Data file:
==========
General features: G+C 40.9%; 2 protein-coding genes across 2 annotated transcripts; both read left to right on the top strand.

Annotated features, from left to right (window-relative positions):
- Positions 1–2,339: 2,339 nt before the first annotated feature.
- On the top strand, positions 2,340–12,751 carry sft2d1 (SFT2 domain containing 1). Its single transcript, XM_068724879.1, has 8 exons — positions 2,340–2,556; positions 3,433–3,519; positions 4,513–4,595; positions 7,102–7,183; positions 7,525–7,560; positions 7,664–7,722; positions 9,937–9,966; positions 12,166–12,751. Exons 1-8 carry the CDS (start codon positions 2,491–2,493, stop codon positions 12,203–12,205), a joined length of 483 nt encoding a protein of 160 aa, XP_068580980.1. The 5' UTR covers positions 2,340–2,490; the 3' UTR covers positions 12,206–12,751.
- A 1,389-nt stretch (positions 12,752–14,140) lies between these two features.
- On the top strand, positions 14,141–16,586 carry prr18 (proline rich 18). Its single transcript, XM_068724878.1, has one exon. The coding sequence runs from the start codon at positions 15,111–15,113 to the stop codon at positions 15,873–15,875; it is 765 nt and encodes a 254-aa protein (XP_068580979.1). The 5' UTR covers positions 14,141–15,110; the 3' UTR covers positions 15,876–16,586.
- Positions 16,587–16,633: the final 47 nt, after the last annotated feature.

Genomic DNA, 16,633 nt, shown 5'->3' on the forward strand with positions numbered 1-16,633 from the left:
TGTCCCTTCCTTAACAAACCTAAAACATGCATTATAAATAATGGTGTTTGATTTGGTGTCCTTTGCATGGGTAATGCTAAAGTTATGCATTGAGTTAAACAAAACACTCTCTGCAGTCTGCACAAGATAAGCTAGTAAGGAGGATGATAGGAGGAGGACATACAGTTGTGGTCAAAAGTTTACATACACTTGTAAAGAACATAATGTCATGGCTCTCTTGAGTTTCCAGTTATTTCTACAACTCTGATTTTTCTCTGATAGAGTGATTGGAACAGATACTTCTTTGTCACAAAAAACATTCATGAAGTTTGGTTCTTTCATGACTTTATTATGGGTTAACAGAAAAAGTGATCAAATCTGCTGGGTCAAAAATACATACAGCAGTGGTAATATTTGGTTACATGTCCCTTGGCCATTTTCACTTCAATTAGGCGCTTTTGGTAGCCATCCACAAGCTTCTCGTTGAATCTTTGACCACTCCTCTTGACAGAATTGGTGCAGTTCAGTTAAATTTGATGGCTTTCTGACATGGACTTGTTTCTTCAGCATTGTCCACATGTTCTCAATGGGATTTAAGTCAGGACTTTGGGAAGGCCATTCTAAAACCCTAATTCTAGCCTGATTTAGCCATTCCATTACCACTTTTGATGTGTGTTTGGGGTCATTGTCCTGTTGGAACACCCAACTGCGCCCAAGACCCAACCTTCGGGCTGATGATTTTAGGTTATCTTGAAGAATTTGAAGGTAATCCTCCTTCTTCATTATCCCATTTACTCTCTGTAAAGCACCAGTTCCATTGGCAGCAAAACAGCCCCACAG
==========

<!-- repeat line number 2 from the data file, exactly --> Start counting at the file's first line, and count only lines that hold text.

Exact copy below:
Annotated features, from left to right (window-relative positions):